National Fisherman

JUNEAU, Alaska (AP) — Several state lawmakers — including the Senate president and House speaker — have told the owner of the proposed Pebble Mine that they believe large-scale mining "can be done right" in Alaska.
 
In a letter to Ron Thiessen, president and CEO of Northern Dynasty Minerals Ltd., the legislators say Alaska is open to safe and responsible development.
 
"We appreciate the project team's approach in making ongoing investments in environmental science and engineering studies prior to initiating permitting to ensure that any project at Pebble can co-exist with clean water, healthy fisheries and traditional ways of life," the legislators wrote in the letter, dated Feb. 3 and released Wednesday.
 
"As elected leaders of the State of Alaska, we want you to know that Alaska is open to investment from those who seek to develop our state's natural resources safely and responsibly, and in a manner that respects and benefits its citizens and our country for generations to come," they wrote.
 
Read the full story at San Francisco Chronicle>>

National Fisherman Live

National Fisherman Live: 3/10/15

In this episode, Online Editor Leslie Taylor talks with Mike McLouglin, vice president of Dunlop Industrial and Protective Footwear.

National Fisherman Live: 2/24/15

In this episode:

March date set for disaster aid dispersal
Oregon LNG project could disrupt fishing
NOAA tweaks gear marking requirement
N.C. launches first commercial/recreational dock
Spiny lobster traps limits not well received

Inside the Industry

NMFS announced two changes in regulations that apply to federal fishing permit holders starting Aug. 26.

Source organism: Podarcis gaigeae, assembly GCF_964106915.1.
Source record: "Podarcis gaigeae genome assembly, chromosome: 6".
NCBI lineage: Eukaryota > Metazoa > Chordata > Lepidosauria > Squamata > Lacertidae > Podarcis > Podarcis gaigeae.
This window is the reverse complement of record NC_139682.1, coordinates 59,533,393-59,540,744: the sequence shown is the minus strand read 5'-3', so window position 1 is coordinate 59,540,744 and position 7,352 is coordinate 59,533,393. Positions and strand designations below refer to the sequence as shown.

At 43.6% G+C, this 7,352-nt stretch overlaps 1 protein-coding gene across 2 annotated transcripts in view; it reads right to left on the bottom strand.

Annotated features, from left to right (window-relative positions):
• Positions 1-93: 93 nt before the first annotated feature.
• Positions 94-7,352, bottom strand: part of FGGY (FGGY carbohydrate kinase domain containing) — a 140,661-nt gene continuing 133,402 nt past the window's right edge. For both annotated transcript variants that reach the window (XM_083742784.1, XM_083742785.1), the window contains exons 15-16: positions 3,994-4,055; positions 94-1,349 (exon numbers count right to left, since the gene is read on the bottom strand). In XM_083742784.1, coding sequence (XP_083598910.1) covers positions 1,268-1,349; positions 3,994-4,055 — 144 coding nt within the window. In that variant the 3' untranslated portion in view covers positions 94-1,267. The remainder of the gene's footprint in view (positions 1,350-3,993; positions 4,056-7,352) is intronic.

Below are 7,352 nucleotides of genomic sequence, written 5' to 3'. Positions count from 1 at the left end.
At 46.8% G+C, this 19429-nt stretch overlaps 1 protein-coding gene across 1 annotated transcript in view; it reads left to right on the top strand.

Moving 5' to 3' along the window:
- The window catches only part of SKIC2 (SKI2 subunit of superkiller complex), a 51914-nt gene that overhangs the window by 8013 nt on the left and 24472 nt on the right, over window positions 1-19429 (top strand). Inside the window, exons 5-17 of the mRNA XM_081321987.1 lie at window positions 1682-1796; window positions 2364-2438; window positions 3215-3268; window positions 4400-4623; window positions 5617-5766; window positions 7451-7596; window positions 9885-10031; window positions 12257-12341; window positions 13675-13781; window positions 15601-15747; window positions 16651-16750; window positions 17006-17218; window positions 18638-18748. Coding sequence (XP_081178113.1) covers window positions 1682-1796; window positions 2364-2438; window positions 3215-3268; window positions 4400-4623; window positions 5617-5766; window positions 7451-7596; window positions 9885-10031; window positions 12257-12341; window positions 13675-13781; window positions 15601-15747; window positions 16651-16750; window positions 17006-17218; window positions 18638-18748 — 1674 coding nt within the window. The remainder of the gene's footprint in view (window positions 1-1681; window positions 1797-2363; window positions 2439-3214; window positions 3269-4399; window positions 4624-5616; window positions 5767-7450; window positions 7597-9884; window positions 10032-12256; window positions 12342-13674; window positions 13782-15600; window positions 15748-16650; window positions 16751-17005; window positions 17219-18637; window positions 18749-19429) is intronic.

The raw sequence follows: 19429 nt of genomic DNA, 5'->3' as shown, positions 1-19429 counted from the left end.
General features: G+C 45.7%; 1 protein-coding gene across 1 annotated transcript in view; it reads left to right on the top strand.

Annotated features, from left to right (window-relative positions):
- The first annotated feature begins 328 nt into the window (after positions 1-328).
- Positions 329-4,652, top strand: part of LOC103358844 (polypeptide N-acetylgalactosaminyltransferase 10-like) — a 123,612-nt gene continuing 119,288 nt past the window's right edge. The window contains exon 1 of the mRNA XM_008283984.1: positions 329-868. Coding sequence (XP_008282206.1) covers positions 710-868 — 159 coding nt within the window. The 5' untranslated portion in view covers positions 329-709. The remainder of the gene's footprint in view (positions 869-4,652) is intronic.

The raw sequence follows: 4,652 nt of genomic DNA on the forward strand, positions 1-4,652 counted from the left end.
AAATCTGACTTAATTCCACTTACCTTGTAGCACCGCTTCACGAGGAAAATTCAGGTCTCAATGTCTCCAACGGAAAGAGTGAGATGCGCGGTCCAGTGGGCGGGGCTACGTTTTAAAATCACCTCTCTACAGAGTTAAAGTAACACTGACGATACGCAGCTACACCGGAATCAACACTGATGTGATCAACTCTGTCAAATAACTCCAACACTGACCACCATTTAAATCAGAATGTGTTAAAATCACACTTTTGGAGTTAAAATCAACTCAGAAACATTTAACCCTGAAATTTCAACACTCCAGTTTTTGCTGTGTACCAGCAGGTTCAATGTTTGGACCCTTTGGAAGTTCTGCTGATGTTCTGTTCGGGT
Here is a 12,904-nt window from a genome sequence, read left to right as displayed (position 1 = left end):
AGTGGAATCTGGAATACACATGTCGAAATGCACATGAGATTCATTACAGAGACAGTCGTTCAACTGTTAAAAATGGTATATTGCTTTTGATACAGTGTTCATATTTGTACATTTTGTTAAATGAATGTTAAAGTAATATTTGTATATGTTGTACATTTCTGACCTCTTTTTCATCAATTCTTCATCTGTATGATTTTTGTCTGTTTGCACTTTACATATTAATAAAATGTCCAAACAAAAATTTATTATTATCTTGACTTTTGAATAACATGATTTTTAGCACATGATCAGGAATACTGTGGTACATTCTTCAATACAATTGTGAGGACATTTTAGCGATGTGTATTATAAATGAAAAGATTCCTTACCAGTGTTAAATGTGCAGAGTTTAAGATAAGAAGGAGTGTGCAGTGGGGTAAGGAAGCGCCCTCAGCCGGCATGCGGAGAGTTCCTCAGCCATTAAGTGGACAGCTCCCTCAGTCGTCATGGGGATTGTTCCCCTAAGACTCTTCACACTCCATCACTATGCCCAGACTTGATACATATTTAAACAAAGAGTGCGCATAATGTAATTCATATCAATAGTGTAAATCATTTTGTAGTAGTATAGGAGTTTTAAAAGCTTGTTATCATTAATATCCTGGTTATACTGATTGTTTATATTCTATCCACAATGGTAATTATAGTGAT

First, they have eliminated the requirement for vessel owners to submit “did not fish” reports for the months or weeks when their vessel was not fishing.

Some of the restrictions for upgrading vessels listed on federal fishing permits have also been removed.

Read more...

Alaskans will meet with British Columbia’s Minister of Energy and Mines, Bill Bennett, when he visits Juneau next week and will ask him to support an international review of mine developments in northwest British Columbia, upstream from Southeast Alaska along the Taku, Stikine and Unuk transboundary rivers.

Some Alaska fishing and environmental groups believe an international review is the best way to develop specific, binding commitments to ensure clean water, salmon, jobs and traditional and customary practices are not harmed by British Columbia mines and that adequate financial assurances are in place up front to cover long-term monitoring and compensation for damages.

Read more...
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